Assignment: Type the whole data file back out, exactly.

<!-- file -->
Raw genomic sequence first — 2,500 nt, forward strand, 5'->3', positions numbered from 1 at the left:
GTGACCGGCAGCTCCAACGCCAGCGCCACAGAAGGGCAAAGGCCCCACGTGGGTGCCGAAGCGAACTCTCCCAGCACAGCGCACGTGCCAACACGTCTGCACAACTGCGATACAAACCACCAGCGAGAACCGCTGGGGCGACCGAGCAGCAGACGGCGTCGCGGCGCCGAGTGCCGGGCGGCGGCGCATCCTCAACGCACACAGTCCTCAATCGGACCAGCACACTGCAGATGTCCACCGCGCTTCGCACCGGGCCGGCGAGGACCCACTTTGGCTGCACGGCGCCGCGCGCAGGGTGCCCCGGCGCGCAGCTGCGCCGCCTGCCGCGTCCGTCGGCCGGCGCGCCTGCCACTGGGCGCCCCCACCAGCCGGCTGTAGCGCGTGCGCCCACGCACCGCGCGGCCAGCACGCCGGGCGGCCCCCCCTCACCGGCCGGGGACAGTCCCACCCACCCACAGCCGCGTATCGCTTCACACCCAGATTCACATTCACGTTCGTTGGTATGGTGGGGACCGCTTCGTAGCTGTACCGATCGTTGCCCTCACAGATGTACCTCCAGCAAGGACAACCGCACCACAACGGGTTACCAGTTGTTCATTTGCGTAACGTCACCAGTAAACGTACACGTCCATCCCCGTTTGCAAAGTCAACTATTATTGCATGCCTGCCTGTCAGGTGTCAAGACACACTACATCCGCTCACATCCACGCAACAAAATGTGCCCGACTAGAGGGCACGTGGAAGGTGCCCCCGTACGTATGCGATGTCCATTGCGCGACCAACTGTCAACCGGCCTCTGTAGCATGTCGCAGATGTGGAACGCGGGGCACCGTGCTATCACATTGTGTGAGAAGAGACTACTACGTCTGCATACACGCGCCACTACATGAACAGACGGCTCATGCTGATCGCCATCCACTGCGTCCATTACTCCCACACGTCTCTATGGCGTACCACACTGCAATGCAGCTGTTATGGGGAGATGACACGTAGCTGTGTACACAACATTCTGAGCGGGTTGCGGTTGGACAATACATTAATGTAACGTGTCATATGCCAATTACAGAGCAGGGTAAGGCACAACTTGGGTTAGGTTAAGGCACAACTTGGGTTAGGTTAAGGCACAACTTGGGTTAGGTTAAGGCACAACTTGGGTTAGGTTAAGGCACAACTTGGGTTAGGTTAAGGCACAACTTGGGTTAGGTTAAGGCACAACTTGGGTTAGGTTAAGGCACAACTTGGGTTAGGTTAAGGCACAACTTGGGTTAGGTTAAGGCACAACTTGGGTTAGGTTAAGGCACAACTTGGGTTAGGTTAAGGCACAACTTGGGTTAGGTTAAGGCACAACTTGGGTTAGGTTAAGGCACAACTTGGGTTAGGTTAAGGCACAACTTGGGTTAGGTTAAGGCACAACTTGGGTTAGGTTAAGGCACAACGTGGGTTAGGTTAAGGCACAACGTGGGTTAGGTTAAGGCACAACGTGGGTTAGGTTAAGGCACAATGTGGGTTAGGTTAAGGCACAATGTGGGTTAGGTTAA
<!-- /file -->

Raw genomic sequence first — 2,500 nt, forward strand, 5'->3', positions numbered from 1 at the left:
GTGACCGGCAGCTCCAACGCCAGCGCCACAGAAGGGCAAAGGCCCCACGTGGGTGCCGAAGCGAACTCTCCCAGCACAGCGCACGTGCCAACACGTCTGCACAACTGCGATACAAACCACCAGCGAGAACCGCTGGGGCGACCGAGCAGCAGACGGCGTCGCGGCGCCGAGTGCCGGGCGGCGGCGCATCCTCAACGCACACAGTCCTCAATCGGACCAGCACACTGCAGATGTCCACCGCGCTTCGCACCGGGCCGGCGAGGACCCACTTTGGCTGCACGGCGCCGCGCGCAGGGTGCCCCGGCGCGCAGCTGCGCCGCCTGCCGCGTCCGTCGGCCGGCGCGCCTGCCACTGGGCGCCCCCACCAGCCGGCTGTAGCGCGTGCGCCCACGCACCGCGCGGCCAGCACGCCGGGCGGCCCCCCCTCACCGGCCGGGGACAGTCCCACCCACCCACAGCCGCGTATCGCTTCACACCCAGATTCACATTCACGTTCGTTGGTATGGTGGGGACCGCTTCGTAGCTGTACCGATCGTTGCCCTCACAGATGTACCTCCAGCAAGGACAACCGCACCACAACGGGTTACCAGTTGTTCATTTGCGTAACGTCACCAGTAAACGTACACGTCCATCCCCGTTTGCAAAGTCAACTATTATTGCATGCCTGCCTGTCAGGTGTCAAGACACACTACATCCGCTCACATCCACGCAACAAAATGTGCCCGACTAGAGGGCACGTGGAAGGTGCCCCCGTACGTATGCGATGTCCATTGCGCGACCAACTGTCAACCGGCCTCTGTAGCATGTCGCAGATGTGGAACGCGGGGCACCGTGCTATCACATTGTGTGAGAAGAGACTACTACGTCTGCATACACGCGCCACTACATGAACAGACGGCTCATGCTGATCGCCATCCACTGCGTCCATTACTCCCACACGTCTCTATGGCGTACCACACTGCAATGCAGCTGTTATGGGGAGATGACACGTAGCTGTGTACACAACATTCTGAGCGGGTTGCGGTTGGACAATACATTAATGTAACGTGTCATATGCCAATTACAGAGCAGGGTAAGGCACAACTTGGGTTAGGTTAAGGCACAACTTGGGTTAGGTTAAGGCACAACTTGGGTTAGGTTAAGGCACAACTTGGGTTAGGTTAAGGCACAACTTGGGTTAGGTTAAGGCACAACTTGGGTTAGGTTAAGGCACAACTTGGGTTAGGTTAAGGCACAACTTGGGTTAGGTTAAGGCACAACTTGGGTTAGGTTAAGGCACAACTTGGGTTAGGTTAAGGCACAACTTGGGTTAGGTTAAGGCACAACTTGGGTTAGGTTAAGGCACAACTTGGGTTAGGTTAAGGCACAACTTGGGTTAGGTTAAGGCACAACTTGGGTTAGGTTAAGGCACAACTTGGGTTAGGTTAAGGCACAACGTGGGTTAGGTTAAGGCACAACGTGGGTTAGGTTAAGGCACAACGTGGGTTAGGTTAAGGCACAATGTGGGTTAGGTTAAGGCACAATGTGGGTTAGGTTAA